So let’s get this straight. Typically, as a result of low nutrient concentrations, coral reefs are deficient in phytoplankton. Indeed, much of the phytoplankton that occur on reefs actually wash in from other environments. The modest quantities of phytoplankton on reefs is rapidly consumed by the many phytoplanktivorous creatures that live there, including mesozooplankton.

Moreover, since most of the phytoplankton produced in reefs are tiny picophytoplankton, mesozooplankton cannot graze on them. Rather than relying primarily on phytoplankton, reef mesozooplankton target protozoans (the next link up in the food chain) such as ciliates and nanoflagellates.

Consider the microbiome food web

Bacteria play very heavily into this arrangement. Heterotrophic bacterioplankton are known to be quite abundant in reef waters where they enjoy a rich organic carbon source in the form of discharged coral mucus. Their very small bodies (high surface-to-volume ratio) make them superior competitors against phytoplankton (including even picophytoplankton) for limited nutrient resources (e.g. nitrate); their strong presence is part of the reason that reefs are nutrient-poor in the first place.

While there are exceptions (e.g. Oithona), copepods in particular and mesozooplankton in general cannot easily consume miniscule particles like bacteria. Nevertheless, microbial productivity is important to these animals in two ways. Firstly, bacteria support large numbers of protists (which are, for example, a key dietary component of reef copepods). Secondly, they convert otherwise unwholesome detritus into wholesome morsels (e.g. marine snow). As this study demonstrates, microbial and detrital food webs are critically important in coral reef ecosystems, particularly during seasonal dips in phytoplankton production.

However, despite any proportional variance in the consumption of phytoplankton, bacterioplankton, microzooplankton or POM from season to season, it is pretty clear that all of these sources contribute significantly to the astounding abundance and diversity of live found in reef habitats.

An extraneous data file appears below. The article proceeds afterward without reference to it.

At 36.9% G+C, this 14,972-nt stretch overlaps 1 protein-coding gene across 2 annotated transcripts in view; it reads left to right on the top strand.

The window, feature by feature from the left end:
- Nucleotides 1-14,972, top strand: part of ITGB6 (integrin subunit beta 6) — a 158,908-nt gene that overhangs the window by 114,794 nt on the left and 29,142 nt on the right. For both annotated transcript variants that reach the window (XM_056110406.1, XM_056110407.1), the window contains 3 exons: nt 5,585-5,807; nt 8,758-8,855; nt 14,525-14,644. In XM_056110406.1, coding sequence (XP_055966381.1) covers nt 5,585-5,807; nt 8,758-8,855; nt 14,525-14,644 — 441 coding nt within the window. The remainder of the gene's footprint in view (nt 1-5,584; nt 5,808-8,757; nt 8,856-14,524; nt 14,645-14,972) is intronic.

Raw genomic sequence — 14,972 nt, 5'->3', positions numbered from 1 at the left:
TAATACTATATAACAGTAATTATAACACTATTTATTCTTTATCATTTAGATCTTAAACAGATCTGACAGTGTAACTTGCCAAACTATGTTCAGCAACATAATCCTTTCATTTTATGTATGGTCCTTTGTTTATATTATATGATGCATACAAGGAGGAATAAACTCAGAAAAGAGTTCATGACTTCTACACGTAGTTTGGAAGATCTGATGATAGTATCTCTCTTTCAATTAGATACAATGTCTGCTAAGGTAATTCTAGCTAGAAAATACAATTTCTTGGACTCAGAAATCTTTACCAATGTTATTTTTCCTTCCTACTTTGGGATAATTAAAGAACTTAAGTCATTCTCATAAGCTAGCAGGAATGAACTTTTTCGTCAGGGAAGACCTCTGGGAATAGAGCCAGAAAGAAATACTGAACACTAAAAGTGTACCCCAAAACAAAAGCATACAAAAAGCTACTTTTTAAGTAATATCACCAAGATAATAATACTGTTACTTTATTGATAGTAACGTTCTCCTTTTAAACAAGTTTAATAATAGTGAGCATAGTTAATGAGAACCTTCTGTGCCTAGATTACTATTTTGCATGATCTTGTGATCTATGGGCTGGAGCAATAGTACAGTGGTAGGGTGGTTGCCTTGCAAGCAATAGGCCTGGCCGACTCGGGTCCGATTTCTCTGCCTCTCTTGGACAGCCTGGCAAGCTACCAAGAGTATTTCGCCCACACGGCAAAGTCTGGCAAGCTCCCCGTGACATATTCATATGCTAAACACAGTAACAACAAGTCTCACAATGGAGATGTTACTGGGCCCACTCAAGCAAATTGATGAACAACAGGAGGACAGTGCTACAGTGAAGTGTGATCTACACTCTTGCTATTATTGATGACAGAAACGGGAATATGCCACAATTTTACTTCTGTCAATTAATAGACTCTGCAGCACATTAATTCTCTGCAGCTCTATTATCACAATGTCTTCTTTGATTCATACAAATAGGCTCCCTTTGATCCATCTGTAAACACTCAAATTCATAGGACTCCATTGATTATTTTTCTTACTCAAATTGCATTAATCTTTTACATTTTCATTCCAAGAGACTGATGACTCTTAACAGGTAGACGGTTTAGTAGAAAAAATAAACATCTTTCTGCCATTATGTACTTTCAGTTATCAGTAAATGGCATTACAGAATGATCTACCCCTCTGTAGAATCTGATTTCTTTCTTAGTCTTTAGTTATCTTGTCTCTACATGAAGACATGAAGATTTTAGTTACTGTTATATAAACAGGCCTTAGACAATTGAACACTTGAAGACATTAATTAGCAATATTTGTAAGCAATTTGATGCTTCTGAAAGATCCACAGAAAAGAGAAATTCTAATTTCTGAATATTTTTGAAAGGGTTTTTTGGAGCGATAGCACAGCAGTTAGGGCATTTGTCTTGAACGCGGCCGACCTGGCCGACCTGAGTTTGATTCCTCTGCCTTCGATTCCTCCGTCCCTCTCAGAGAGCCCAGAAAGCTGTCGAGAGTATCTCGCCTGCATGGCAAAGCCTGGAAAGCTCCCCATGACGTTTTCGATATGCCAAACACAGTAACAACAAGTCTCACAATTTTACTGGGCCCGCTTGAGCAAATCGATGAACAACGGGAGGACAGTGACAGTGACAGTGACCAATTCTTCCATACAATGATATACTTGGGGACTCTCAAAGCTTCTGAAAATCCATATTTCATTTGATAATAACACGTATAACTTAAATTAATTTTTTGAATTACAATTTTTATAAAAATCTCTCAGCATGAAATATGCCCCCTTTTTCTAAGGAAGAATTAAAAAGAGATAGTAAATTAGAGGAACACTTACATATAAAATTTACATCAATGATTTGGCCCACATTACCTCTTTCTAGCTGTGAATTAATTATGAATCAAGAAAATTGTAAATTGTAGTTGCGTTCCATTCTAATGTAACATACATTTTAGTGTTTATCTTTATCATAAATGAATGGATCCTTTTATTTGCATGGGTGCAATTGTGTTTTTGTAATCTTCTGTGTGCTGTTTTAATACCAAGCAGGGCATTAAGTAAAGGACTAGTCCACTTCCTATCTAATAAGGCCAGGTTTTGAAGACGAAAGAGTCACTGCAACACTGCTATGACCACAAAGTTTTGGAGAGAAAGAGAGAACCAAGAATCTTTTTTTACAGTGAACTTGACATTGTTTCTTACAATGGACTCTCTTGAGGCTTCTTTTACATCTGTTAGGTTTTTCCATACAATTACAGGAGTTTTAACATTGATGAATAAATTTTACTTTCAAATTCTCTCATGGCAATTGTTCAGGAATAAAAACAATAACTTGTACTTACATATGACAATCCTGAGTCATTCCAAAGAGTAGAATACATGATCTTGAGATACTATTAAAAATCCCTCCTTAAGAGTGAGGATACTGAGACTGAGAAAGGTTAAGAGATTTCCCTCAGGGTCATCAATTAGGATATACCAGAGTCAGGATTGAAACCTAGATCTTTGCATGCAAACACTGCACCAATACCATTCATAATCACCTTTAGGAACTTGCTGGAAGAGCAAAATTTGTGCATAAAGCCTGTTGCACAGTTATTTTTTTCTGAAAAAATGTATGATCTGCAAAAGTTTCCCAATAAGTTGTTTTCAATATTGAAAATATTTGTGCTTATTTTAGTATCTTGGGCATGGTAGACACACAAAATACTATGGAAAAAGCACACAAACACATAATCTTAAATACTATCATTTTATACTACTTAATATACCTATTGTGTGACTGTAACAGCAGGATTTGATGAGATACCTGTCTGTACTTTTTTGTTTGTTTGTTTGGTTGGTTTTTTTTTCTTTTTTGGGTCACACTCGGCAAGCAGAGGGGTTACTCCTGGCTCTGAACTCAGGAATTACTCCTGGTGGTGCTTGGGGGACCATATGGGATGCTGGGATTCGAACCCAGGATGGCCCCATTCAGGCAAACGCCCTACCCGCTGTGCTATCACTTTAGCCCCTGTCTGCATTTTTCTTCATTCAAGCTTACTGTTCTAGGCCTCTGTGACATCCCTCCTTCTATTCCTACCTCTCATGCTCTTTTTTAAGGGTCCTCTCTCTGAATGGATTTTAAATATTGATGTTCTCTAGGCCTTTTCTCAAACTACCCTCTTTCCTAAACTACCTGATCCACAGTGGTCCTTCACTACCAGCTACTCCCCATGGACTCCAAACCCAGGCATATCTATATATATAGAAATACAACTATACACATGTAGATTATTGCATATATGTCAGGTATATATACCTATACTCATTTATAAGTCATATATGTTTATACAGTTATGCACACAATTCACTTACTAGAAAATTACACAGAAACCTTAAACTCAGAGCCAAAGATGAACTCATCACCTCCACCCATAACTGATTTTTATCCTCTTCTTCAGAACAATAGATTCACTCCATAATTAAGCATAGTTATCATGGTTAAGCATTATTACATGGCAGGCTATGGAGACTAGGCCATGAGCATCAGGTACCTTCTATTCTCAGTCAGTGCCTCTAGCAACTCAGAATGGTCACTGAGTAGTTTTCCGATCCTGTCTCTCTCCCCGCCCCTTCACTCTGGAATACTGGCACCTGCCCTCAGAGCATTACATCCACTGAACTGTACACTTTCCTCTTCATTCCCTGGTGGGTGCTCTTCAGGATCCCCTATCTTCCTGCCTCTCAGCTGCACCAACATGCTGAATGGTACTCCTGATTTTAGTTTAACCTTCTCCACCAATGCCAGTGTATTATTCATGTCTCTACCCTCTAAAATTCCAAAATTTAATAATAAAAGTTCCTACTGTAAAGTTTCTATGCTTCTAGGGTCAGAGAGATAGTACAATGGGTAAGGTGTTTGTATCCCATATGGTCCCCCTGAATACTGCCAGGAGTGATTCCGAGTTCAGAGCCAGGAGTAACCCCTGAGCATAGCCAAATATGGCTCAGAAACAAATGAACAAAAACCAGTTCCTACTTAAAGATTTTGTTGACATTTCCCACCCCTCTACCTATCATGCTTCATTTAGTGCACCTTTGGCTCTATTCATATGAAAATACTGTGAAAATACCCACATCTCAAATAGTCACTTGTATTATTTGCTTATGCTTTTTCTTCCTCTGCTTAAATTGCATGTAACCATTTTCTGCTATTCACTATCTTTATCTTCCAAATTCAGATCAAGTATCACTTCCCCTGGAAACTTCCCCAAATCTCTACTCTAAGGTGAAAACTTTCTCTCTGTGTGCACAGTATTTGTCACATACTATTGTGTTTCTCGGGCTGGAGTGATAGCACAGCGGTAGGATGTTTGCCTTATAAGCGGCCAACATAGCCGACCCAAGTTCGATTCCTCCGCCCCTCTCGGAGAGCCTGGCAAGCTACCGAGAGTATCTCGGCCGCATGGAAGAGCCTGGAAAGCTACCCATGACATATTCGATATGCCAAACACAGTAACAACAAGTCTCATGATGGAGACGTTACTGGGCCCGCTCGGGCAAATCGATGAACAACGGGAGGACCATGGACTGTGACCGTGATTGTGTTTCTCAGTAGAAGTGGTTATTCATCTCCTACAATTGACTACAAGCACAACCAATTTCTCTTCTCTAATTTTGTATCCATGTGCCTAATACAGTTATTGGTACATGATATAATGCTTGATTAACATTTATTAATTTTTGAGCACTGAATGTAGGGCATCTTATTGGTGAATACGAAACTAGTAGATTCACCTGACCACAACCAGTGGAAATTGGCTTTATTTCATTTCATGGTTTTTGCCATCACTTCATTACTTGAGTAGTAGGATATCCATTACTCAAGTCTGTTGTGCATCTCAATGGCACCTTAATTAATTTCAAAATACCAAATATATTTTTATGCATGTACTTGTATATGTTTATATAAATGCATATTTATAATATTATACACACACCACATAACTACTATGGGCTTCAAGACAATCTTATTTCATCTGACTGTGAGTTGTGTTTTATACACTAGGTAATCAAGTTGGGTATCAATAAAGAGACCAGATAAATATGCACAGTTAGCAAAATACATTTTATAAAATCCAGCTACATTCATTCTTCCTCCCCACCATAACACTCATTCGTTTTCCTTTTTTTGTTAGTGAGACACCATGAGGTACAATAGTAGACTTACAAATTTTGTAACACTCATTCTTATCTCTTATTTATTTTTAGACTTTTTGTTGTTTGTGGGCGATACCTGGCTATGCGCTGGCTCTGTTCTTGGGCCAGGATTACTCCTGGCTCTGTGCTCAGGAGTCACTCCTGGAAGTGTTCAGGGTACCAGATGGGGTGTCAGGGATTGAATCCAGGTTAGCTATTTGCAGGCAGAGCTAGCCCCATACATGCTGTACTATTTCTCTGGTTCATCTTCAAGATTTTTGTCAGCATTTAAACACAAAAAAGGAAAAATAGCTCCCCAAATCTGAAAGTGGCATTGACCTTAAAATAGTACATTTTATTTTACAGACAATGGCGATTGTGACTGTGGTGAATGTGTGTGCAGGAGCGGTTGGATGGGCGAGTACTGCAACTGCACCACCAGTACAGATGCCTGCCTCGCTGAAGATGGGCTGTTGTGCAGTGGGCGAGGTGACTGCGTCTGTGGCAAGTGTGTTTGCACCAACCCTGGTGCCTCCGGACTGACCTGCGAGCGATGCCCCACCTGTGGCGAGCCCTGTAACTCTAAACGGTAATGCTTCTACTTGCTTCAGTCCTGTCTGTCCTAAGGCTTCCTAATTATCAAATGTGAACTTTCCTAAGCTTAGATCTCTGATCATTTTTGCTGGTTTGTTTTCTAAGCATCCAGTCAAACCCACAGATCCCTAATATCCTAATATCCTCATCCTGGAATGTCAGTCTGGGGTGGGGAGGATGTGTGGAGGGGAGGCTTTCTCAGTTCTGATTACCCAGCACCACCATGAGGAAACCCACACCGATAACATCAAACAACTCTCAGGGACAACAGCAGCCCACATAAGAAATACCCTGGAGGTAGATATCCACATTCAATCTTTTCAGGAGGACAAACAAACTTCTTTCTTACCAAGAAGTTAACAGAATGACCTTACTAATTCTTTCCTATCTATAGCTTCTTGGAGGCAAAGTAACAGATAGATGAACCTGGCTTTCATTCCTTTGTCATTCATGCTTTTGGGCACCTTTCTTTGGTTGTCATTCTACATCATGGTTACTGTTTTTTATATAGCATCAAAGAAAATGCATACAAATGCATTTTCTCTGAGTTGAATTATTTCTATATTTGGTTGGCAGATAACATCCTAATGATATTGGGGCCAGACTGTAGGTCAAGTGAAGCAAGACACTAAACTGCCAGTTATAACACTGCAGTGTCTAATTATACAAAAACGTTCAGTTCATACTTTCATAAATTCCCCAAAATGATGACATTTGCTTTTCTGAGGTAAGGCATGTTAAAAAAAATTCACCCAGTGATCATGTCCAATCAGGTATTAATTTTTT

Conclusion

A few points are worth emphasizing here. On the surface, nutrient-deficiency (which severely limits phytoplankton productivity) may seem like an impediment for the formation of coral reefs. However, it is actually essential for reef health as it prohibits runaway benthic algae growth!

The modest density of reef phytoplankton (compared to some other marine ecosystems) does not mean that phytoplankton is unimportant in the diets of corals, mesozooplankton and other reef animals. To the contrary, it is a precious commodity for which these animals compete intensely. Phytoplankton is irreplaceable even when other food sources are abundant because it is a near-exclusive source of certain essential vitamins (e.g. vitamin C).

This is why the addition of live phytoplankton is so beneficial in reef aquaria. The best phytoplankton supplements are blends; these products are not only better balanced nutritionally but present a broader selection of (especially larger) particle sizes for mesozooplankton. Multi-species communities of pods (such as EcoPods) are best, and multi-species phyto blends (such as OceanMagik) are often the best means of feeding them.

But a more balanced diet is a better diet. That’s why the Ultimate Ecopack (which contains both live bacterioplankton and marine snow as well as pods and phyto) is your comprehensive reef food package. Not only is it nutritionally balanced but it also provides a wide variety of particle sizes!